U.N. inspectors try for access to Ukrainian nuclear plant despite fierce fighting

The company that oversees Ukraine’s nuclear power plants said shelling by Russian forces triggered a shutdown of one of the reactors at the Zaporizhzhia plant, underscoring the risks faced by a team of U.N. inspectors who were heading there Thursday to assess its safety.

A team from the International Atomic Energy Agency, led by agency chief Rafael Grossi, set off for the Russian-held nuclear power plant — Europe’s largest — in southern Ukraine despite the heavy shelling for which Ukraine and Russia trade blame.

Ukraine’s Enerhoatom company said Russian mortar fire led to the shutdown of one of Zaporizhzhia’s reactors by its emergency protection system. Shelling also damaged a backup power-supply line used for in-house needs, and one of the plant’s reactors, which wasn’t operating, was switched to diesel generators, the company said.

“There has been increased military activity, including this morning until very recently,” Grossi said, adding that, after being briefed by the Ukrainian military he decided to head for the plant despite the risks. “But weighing the pros and cons and having come so far, we are not stopping.”

He noted that the risks are “very, very high” in the so-called gray zone between Ukrainian and Russian positions, but “we consider that we have the minimum conditions to move.”


An IAEA spokesman said later that the mission has been delayed on the Ukrainian-controlled side of the front line for some three hours. The spokesman added that Grossi “has personally negotiated with Ukrainian military authorities to be able to proceed, and he remains determined that this important mission reaches the ZNPP today.”

The Zaporizhzhia plant has been occupied by Russian forces but run by Ukrainian engineers since the early days of the 6-month-old war. Ukraine alleges that Russia is using the plant as a shield, storing weapons there and launching attacks from around it, while Moscow accuses Ukraine of recklessly firing on the area.

Fighting in early March caused a brief fire at its training complex, and in recent days, the plant was temporarily knocked offline because of damage, heightening fears of a radiation leak or a reactor meltdown. Officials have begun distributing anti-radiation iodine tablets to nearby residents.

“We have a very important mission to accomplish,” Grossi said, adding that “we are going to start immediately an assessment of the security and the safety situation at the plant.”

“I am going to consider the possibility of establishing a continued presence of the IAEA at the plant, which we believe is indispensable to stabilize the situation and to get regular, reliable, impartial, neutral updates of what the situation is there,” he said.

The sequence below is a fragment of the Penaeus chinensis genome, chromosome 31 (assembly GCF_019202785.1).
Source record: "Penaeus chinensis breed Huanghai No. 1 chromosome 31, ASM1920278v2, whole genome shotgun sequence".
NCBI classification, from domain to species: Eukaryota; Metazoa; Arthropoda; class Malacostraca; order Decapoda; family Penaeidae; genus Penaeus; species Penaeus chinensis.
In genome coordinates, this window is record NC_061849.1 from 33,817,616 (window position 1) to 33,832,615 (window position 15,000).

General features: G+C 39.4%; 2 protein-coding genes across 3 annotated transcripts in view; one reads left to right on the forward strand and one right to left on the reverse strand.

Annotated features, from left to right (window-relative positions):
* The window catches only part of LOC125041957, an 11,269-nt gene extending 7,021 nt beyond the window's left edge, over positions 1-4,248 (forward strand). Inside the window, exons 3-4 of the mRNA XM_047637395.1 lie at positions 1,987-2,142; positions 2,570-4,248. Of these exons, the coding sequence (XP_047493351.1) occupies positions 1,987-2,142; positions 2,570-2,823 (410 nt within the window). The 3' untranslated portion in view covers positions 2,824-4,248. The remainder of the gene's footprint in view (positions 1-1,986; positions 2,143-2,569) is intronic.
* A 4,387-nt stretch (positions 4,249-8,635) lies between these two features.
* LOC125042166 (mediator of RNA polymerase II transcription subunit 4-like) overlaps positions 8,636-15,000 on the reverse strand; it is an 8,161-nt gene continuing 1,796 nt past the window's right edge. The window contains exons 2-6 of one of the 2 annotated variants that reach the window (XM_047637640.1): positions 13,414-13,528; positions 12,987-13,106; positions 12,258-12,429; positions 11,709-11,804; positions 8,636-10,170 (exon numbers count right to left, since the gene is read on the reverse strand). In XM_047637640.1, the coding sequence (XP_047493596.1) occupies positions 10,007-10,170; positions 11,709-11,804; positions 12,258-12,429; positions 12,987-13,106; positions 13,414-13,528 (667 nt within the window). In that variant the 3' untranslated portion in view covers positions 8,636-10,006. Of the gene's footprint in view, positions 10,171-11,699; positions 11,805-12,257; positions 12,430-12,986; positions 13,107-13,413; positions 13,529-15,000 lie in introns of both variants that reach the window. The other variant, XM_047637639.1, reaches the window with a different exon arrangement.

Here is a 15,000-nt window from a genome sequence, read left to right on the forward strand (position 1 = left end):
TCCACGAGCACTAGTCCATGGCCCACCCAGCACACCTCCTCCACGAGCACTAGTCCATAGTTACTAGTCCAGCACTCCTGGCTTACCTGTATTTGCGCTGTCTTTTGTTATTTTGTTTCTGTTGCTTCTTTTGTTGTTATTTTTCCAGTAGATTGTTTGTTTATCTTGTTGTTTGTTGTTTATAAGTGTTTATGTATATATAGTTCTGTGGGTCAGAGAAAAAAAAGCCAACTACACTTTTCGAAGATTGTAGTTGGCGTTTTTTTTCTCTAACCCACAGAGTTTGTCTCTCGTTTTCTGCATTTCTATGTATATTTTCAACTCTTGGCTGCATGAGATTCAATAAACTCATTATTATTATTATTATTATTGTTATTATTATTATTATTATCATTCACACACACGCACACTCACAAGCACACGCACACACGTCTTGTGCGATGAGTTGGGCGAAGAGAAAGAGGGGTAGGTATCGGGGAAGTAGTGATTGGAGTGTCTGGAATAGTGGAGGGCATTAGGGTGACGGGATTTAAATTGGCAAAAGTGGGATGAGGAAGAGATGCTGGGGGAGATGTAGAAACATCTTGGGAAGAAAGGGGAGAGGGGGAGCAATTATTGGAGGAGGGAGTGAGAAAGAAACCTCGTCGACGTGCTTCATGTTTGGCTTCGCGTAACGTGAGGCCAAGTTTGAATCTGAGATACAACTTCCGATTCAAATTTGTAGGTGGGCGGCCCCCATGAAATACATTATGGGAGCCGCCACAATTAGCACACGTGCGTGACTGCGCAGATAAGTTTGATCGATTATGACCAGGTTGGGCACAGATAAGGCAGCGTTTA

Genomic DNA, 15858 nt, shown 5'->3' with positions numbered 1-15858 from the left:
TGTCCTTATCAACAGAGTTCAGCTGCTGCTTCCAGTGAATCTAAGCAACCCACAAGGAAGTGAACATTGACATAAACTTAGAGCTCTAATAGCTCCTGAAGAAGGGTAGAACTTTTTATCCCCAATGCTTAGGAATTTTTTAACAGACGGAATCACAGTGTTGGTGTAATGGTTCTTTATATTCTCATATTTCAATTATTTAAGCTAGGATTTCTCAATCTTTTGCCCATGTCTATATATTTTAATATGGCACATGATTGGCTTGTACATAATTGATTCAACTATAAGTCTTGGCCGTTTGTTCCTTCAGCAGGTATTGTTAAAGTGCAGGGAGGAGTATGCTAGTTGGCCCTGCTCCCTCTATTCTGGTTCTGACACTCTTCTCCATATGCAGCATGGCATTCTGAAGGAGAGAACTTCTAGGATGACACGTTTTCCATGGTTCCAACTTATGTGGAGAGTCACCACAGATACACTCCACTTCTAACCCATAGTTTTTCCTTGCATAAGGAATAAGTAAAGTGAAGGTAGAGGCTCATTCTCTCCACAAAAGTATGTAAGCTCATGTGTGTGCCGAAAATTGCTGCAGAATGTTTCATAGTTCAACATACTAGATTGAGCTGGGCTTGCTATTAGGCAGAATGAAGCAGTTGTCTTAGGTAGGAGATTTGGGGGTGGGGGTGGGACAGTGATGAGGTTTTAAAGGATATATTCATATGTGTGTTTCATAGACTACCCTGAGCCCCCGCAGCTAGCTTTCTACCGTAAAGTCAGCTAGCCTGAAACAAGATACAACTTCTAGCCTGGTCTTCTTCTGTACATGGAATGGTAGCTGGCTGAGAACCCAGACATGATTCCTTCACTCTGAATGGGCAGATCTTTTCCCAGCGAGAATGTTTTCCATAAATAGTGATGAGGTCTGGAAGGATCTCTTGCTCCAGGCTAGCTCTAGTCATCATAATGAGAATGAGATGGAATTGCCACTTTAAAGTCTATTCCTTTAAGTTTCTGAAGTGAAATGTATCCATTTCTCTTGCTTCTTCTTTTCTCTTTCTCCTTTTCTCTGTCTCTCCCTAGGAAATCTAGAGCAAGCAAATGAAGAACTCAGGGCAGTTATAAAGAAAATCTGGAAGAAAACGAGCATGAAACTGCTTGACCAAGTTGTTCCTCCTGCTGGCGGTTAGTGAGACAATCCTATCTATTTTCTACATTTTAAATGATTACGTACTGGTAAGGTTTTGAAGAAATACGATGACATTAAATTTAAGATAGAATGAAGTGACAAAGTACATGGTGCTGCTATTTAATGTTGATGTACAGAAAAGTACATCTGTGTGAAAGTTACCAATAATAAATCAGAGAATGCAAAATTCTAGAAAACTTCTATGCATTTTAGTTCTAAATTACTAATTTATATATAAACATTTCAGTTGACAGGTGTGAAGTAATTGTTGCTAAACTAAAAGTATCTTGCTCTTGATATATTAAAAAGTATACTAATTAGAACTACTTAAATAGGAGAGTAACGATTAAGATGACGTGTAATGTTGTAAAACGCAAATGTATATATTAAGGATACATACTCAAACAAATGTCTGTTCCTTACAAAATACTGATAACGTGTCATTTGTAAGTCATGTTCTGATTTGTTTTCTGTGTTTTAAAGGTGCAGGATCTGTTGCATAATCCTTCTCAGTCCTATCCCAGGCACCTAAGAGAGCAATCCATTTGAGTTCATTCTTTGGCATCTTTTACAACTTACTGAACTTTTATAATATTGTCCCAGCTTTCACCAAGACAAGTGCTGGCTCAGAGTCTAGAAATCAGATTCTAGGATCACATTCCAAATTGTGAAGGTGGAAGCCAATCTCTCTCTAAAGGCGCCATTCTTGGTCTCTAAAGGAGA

The Russian Defense Ministry said Ukrainian forces unleashed an artillery barrage on the area and then sent a group of up to 60 scouts to try to seize control of the plant.

The ministry said the Ukrainian troops arrived in seven speedboats, landing about two miles northeast of the plant on the left bank of the Dnieper River, and tried to seize the plant. The ministry said Russian forces “took steps to destroy the enemy,” dispatching warplanes. Russia’s military said its forces also destroyed two barges carrying Ukrainian troops who attempted to land near the plant.

“The provocation by the Kyiv regime is intended to derail the arrival of the IAEA’s group at the Zaporizhzhia nuclear power plant,” the ministry statement said.

Alexander Volga, head of the Russian-installed Enerhodar city administration, said the Ukrainian troops who attempted to land were “blocked and destroyed.” The administration also said at least three local residents were killed and one injured early Thursday from Ukrainian shelling.

He said the fighting had since abated and no “objective obstacles” remained to prevent the visit by the IAEA team, which had crossed a checkpoint in Russia-controlled territory and was expected to arrive soon in Enerhodar.

Ukrainian authorities, meanwhile, accused Russia of shelling Enerhodar and the territory of the nuclear power plant in a false-flag attack intended to derail the arrival of the IAEA’s team.

“We are demanding that Russia stop provocations and offer the IAEA unhindered access to the Ukrainian nuclear facility,” said Zaporizhzhia Gov. Oleksandr Starukh.

Neither side’s version of events could immediately be independently verified.

The fighting came as war-torn Ukraine endeavored Thursday to start the new academic year in the best way possible, with civilian areas still under threat of artillery fire and other weaponry — and children still among the victims. Just over half of schools in Ukraine were reopening to in-person education despite the risks.

In the eastern region of Donetsk, the emergencies agency under the Moscow-backed separatist government said 13 emergency responders were killed and nine others were wounded Thursday by Ukrainian shelling in Rubtsi, a village to the east of the city of Izyum in neighboring Kharkiv province. Much of the fighting in recent weeks and months has centered on the area.